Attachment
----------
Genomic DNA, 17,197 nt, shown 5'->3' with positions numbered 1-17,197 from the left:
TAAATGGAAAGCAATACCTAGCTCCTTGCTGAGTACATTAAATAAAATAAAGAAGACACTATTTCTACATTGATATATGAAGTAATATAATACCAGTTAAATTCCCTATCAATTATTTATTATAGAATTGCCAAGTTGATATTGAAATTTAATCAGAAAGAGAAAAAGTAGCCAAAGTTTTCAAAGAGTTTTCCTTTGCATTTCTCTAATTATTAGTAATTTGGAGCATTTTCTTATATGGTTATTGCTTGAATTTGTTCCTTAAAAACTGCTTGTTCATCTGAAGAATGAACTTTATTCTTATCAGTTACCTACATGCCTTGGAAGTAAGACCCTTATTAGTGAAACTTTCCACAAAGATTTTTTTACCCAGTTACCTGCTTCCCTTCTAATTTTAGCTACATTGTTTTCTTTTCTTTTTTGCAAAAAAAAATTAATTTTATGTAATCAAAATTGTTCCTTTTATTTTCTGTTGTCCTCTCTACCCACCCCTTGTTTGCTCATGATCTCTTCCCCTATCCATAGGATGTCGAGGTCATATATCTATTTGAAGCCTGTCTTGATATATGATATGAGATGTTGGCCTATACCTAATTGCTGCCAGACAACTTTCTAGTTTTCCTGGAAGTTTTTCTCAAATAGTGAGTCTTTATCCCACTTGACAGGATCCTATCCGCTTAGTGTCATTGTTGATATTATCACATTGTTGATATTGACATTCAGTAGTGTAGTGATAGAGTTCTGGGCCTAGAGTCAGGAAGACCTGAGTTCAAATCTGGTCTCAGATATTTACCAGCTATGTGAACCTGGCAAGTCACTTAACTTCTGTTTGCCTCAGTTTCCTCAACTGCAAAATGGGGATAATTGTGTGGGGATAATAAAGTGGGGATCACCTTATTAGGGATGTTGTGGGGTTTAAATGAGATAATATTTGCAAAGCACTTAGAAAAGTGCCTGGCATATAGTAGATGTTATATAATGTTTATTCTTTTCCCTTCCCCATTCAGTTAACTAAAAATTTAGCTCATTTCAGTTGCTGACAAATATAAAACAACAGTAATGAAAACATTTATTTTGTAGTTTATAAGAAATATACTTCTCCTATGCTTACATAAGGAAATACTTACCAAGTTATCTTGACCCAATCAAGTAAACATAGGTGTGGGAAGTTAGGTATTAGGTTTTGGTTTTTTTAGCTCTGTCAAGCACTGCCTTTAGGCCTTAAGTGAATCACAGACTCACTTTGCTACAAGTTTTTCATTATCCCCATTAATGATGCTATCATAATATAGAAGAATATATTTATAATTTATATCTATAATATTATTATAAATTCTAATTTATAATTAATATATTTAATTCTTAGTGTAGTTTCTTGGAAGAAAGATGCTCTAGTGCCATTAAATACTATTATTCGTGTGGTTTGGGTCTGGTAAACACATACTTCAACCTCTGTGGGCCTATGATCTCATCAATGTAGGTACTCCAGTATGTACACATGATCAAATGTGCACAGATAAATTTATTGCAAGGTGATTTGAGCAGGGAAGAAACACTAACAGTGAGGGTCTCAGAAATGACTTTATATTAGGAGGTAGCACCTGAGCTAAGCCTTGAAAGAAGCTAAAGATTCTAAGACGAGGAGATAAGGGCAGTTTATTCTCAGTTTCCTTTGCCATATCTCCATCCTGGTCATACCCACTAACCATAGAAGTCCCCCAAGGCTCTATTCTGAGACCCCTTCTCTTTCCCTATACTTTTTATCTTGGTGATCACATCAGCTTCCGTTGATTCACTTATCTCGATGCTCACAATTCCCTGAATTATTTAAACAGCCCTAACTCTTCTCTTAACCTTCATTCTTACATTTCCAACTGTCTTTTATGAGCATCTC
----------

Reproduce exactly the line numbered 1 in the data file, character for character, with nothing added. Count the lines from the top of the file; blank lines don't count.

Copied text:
Genomic DNA, 17,197 nt, shown 5'->3' with positions numbered 1-17,197 from the left: